We put in the power supply after the motherboard was wired, with the full-size ATX PSU we were using fitting with tons of room to spare in the bottom of the case. We’re using a non-modular power supply, so having a place to stash unused cables was also appreciated.
RAM doesn’t take up much space, so we may as well put it in now.
Next up was the CPU and CPU cooler. We’re using NZXT’s own Kraken X61, which includes a 280mm radiator for significant cooling potential. Following the helpful NZXT Manta build on YouTube, we began by attaching the cooler to the processor.
Next, we screwed the radiator in below the top of the case, with the included 140mm fans at the top, sitting within the curved top section. There’s even a tiny hole to drop each fan’s power cable down to the PSU, which is super helpful. It’s easy to see that the Manta was designed with the X61 in mind.
Next we installed our storage — and for those of you that still remember the components list, you’ll recall we’re using an M.2 SSD. Unfortunately the M.2 slot is on the back of the motherboard, which isn’t accessible… so we had to partially remove the motherboard, install the M.2 SSD, and then replace the motherboard and all its cables. So lesson learned: install any M.2 SSDs before the motherboard is put in place.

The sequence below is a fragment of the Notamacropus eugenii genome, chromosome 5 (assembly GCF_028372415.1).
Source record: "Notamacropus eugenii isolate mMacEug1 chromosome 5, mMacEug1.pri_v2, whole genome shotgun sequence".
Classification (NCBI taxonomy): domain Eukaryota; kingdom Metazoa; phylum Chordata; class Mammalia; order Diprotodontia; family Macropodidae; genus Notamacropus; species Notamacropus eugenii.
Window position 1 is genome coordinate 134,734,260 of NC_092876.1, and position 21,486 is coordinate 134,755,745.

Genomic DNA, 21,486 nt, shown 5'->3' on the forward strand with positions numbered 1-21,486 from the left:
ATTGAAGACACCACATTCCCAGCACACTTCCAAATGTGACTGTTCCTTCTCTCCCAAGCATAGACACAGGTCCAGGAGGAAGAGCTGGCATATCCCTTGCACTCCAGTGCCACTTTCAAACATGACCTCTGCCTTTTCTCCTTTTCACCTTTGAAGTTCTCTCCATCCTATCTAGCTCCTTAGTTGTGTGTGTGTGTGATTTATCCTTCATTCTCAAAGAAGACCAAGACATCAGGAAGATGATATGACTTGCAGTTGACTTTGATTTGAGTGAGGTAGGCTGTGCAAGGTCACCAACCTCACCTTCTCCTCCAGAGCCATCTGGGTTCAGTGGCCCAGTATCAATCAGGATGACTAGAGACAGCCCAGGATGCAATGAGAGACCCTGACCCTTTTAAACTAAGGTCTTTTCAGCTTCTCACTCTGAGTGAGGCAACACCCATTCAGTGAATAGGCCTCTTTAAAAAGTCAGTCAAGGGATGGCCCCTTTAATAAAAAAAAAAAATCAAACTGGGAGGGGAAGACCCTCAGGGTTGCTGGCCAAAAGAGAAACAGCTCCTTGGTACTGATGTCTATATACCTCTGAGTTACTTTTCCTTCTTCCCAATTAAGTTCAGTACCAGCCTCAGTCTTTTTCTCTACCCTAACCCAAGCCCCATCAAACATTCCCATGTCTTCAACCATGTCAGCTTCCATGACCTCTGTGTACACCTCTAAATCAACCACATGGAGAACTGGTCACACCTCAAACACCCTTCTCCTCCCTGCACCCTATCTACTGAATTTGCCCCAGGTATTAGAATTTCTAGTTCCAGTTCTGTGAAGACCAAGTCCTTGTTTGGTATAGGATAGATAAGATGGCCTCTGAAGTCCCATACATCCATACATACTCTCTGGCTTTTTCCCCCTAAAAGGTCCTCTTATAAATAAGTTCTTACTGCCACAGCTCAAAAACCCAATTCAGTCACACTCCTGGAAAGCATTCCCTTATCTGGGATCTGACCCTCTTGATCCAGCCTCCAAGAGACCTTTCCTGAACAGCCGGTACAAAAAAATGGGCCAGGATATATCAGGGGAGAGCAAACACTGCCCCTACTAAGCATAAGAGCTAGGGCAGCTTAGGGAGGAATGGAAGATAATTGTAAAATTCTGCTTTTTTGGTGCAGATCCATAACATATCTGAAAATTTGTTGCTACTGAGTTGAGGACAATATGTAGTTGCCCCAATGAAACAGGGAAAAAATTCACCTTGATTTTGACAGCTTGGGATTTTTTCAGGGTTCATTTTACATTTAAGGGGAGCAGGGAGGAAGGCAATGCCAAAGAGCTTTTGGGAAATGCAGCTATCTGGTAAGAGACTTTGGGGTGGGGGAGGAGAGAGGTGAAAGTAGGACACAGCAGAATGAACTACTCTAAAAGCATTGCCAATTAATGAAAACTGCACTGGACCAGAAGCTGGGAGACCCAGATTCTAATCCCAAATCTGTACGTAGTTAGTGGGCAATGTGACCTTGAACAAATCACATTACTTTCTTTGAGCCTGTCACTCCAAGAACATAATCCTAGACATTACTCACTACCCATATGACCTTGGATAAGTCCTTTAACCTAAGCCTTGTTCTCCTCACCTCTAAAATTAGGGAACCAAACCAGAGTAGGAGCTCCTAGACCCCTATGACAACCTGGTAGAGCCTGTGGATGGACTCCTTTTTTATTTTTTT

The other storage was considerably easier, with a few secondary SSDs slotting easily inside the vertical 2.5mm bays, and the single mechanical hard drive fitting on the (also vertical) rear mount. Cable routing was once again straightforward.
With the HDD in place, it doesn’t look like you’d be able to put the side back on — particularly with all the data and power cables now in place back there. But the Manta is particularly well-endowed when it comes to cable space, so we won’t worry yet.
Now we have just have to install the graphics card. The expansion slot cover isn’t toolless, but it was still easy enough to remove and felt secure once put in place.
With every wired up, we should in theory be ready to turn on the PC. We connected up our external peripherals, held our breath and hit the big power button on the top.
Silence, and then… power! Fans whirred and liquid cooling liquid glugged. We were off; the build was working. Huzzah!
Building the new XSR test rig, officially christened MANTAMACHINE, was a lot of fun.
Apart from the initial installation of the motherboard, there was always an abundance of space to work with, making it easy to guide components into place without running into trouble. Cable routing was also made easy by the thoughtful inclusion of cutouts throughout the case; I was particularly impressed by the hole for the top fans in the roof of the case.